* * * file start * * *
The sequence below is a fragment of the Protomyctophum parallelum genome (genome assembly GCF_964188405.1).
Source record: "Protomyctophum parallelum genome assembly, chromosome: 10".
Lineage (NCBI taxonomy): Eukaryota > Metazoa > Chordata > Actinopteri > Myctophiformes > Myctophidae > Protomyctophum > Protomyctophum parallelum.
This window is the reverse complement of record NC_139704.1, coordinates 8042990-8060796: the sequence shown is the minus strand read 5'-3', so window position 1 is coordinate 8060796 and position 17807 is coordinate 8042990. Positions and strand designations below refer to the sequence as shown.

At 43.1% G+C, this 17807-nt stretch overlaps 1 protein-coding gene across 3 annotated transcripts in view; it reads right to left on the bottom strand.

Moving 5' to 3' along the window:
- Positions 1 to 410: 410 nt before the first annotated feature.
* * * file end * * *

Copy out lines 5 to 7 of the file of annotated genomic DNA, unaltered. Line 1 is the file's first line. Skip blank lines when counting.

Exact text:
At 43.1% G+C, this 17807-nt stretch overlaps 1 protein-coding gene across 3 annotated transcripts in view; it reads right to left on the bottom strand.

Moving 5' to 3' along the window:
- Positions 1 to 410: 410 nt before the first annotated feature.